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Wolf of Wall Street

“As far back as I can remember, I always wanted to be a stockbroker.” Leonardo DiCaprio might as well be laying out that line in Martin Scorsese‘s The Wolf of Wall Street, where he plays real-life multi-millionaire stockbroker/swindler Jordan Belfort. In the new trailer, gleeful immorality, fat stacks of cash and a self-aware voice-over from a man who wants too much all feel like a sequel to Goodfellas. Or maybe a modern adaptation of “Bonfire of the Vanities” (The Wolfe of Wall Street?). Or maybe the Gatsby For 2013 that’s really for 2013. Comparisons aside, it looks ridiculously cool. Belfort’s trick was artificially inflating a stock price before dumping the lion’s shares and screwing over clients. He made a crazy amount of money that fueled some very profound drug and control problems — and it looks like DiCaprio is having the time of his life here. It’s almost like Django loosened the lid for him, and Wolf has opened the pickle jar. Plus, the script comes from Terence Winter (The Sopranos, Boardwalk Empire), and it’s about time he teamed with Scorsese. Check out the trailer for yourself:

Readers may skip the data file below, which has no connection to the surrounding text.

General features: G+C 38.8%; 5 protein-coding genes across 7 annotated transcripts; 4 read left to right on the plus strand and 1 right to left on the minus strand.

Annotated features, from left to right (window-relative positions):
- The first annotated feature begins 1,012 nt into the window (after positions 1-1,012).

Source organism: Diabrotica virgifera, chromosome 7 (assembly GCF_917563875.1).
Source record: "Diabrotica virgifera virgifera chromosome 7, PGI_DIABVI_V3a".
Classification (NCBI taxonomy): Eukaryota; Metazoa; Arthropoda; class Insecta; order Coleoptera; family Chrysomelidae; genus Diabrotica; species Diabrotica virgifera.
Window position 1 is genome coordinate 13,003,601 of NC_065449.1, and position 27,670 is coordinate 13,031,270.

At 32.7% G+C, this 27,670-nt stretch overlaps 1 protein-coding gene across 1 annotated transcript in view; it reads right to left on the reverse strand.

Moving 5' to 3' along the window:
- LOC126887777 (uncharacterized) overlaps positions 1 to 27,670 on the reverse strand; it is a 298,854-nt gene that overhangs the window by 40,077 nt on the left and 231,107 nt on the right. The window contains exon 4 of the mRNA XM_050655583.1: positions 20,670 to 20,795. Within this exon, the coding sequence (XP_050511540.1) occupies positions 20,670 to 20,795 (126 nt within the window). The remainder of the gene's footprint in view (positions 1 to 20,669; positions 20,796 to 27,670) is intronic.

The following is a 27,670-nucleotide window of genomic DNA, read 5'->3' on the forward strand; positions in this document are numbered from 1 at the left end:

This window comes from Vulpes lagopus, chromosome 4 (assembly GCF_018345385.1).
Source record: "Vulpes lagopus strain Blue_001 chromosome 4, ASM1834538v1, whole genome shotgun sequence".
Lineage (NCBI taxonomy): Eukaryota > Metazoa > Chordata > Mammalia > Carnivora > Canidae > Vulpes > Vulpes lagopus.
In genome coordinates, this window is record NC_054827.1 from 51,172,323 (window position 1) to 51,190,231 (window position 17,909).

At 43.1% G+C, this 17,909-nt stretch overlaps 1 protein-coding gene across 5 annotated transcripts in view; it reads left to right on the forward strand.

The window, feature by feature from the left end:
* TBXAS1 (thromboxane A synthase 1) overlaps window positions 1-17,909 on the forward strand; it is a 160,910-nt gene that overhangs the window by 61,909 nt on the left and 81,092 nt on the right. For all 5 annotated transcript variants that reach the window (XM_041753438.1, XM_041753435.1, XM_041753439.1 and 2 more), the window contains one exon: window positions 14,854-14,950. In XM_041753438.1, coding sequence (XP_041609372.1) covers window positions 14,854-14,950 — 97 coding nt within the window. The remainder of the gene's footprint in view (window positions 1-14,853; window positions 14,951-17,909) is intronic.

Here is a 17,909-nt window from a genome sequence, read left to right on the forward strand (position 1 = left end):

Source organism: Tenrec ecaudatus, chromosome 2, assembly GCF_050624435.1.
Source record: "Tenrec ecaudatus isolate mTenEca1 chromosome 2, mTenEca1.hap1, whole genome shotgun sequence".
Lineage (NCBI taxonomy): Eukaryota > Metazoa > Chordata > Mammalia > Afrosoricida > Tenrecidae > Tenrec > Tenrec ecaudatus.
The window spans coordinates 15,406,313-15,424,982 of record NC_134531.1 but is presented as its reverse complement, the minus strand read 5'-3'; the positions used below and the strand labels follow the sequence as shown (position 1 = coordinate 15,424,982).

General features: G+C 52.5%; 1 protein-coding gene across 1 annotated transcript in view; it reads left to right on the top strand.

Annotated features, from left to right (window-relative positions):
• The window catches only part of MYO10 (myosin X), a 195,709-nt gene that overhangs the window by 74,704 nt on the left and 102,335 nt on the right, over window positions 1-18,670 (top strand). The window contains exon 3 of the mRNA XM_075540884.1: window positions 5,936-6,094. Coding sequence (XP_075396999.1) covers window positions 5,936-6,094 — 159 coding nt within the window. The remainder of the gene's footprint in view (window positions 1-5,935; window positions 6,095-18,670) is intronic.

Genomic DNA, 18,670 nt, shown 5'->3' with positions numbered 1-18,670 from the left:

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mcconaugheytampa

Given the sweaty, squealing reactions everyone witnessed during screenings of Steven Soderbergh’s male stripper movie, Magic Mike, it doesn’t take much of an expert in human behavior to realize that there are a huge group of flesh-obsessed folk out there who would more than welcome a second go-around with the taught and toned gang from Tampa. Really, a Magic Mike 2 is something of a foregone conclusion. But given Soderbergh’s constant claims that he’s now retired from directing movies, how would another Magic Mike come together? We’ve already heard the film’s star, Channing Tatum, hint at the fact that—seeing as Magic Mike was largely based on his real-life experiences as a male stripper—he’d like to use the sequel as an opportunity to step behind the camera and try out directing a movie for himself, and some new comments from Soderbergh reveal that this might be exactly the direction a sequel would take, and that development on the film might be further along than any of us anticipated.